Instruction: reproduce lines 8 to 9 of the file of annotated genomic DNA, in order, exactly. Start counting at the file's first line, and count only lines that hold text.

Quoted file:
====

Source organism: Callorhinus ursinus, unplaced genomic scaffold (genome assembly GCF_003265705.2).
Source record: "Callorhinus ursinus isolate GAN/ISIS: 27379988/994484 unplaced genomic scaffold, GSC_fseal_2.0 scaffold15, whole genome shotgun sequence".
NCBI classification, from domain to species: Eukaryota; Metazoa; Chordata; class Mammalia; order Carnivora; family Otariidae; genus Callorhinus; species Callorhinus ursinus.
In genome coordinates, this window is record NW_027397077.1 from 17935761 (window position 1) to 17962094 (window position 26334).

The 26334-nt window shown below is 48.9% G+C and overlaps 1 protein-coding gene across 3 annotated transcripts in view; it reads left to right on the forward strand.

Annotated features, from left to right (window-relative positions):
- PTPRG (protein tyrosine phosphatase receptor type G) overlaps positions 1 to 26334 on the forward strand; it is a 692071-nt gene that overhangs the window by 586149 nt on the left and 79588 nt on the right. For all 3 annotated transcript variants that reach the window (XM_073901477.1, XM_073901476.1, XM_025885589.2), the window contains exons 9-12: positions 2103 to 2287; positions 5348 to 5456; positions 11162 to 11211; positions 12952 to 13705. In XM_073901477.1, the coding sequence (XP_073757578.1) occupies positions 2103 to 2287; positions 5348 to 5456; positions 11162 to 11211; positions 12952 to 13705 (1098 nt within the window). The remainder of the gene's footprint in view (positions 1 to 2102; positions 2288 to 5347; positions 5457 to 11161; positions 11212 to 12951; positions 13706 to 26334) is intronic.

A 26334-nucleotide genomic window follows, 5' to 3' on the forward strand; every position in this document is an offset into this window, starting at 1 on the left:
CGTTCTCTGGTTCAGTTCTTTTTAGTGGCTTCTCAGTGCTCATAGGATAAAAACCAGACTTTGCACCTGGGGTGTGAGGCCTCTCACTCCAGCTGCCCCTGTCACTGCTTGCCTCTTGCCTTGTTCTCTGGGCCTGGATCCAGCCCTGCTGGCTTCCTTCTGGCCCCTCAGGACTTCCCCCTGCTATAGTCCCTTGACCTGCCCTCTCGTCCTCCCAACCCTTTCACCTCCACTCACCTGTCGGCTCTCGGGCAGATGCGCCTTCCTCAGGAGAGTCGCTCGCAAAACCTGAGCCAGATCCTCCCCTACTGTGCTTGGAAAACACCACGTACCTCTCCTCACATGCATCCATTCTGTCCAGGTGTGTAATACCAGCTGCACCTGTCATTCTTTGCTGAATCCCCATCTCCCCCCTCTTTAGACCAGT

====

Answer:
A 26334-nucleotide genomic window follows, 5' to 3' on the forward strand; every position in this document is an offset into this window, starting at 1 on the left:
CGTTCTCTGGTTCAGTTCTTTTTAGTGGCTTCTCAGTGCTCATAGGATAAAAACCAGACTTTGCACCTGGGGTGTGAGGCCTCTCACTCCAGCTGCCCCTGTCACTGCTTGCCTCTTGCCTTGTTCTCTGGGCCTGGATCCAGCCCTGCTGGCTTCCTTCTGGCCCCTCAGGACTTCCCCCTGCTATAGTCCCTTGACCTGCCCTCTCGTCCTCCCAACCCTTTCACCTCCACTCACCTGTCGGCTCTCGGGCAGATGCGCCTTCCTCAGGAGAGTCGCTCGCAAAACCTGAGCCAGATCCTCCCCTACTGTGCTTGGAAAACACCACGTACCTCTCCTCACATGCATCCATTCTGTCCAGGTGTGTAATACCAGCTGCACCTGTCATTCTTTGCTGAATCCCCATCTCCCCCCTCTTTAGACCAGT